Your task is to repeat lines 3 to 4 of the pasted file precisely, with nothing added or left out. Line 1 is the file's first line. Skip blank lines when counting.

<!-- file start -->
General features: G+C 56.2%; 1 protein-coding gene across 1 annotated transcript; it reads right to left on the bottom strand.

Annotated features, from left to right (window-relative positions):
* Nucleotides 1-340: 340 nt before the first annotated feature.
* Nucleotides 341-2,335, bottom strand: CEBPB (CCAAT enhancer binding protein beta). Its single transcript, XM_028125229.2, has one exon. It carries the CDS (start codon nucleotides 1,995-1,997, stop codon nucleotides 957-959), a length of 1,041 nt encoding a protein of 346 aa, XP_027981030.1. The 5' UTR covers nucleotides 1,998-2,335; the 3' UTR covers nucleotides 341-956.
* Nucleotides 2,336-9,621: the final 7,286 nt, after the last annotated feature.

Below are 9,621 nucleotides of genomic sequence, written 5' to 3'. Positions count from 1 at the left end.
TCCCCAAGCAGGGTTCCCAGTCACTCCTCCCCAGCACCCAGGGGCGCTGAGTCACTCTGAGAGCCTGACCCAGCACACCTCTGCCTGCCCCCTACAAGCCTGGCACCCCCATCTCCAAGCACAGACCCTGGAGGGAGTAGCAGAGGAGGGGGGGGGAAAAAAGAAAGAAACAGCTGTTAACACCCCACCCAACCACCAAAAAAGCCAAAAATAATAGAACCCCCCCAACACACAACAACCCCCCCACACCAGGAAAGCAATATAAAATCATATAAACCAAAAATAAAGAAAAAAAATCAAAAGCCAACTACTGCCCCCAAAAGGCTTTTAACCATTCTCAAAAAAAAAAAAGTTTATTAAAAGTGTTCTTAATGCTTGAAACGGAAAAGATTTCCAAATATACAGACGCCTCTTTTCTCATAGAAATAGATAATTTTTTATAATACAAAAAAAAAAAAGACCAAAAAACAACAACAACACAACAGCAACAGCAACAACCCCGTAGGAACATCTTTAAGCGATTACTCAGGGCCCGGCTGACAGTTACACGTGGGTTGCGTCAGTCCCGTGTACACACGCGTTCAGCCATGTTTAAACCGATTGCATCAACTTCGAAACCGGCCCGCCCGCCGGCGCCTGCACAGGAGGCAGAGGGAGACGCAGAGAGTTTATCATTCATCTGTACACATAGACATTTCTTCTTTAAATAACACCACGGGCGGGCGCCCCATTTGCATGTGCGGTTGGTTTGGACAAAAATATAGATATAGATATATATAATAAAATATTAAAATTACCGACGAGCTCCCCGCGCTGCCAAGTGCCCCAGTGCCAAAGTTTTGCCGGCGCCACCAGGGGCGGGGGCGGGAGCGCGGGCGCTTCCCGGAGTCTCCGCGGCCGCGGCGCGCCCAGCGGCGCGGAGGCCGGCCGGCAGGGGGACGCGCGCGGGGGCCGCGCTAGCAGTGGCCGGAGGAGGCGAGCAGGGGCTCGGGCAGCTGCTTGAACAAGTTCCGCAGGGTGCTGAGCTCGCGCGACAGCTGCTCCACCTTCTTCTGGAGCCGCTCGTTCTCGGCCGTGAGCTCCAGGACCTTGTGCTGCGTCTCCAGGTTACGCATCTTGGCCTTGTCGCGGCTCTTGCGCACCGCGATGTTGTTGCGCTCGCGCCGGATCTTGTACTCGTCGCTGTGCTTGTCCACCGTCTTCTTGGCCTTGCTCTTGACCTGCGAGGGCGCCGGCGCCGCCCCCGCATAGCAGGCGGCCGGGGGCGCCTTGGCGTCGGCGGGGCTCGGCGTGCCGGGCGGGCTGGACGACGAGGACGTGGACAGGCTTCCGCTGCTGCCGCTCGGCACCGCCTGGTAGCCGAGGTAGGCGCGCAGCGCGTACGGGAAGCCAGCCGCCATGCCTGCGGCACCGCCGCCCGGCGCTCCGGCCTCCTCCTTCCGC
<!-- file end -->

* Nucleotides 1-340: 340 nt before the first annotated feature.
* Nucleotides 341-2,335, bottom strand: CEBPB (CCAAT enhancer binding protein beta). Its single transcript, XM_028125229.2, has one exon. It carries the CDS (start codon nucleotides 1,995-1,997, stop codon nucleotides 957-959), a length of 1,041 nt encoding a protein of 346 aa, XP_027981030.1. The 5' UTR covers nucleotides 1,998-2,335; the 3' UTR covers nucleotides 341-956.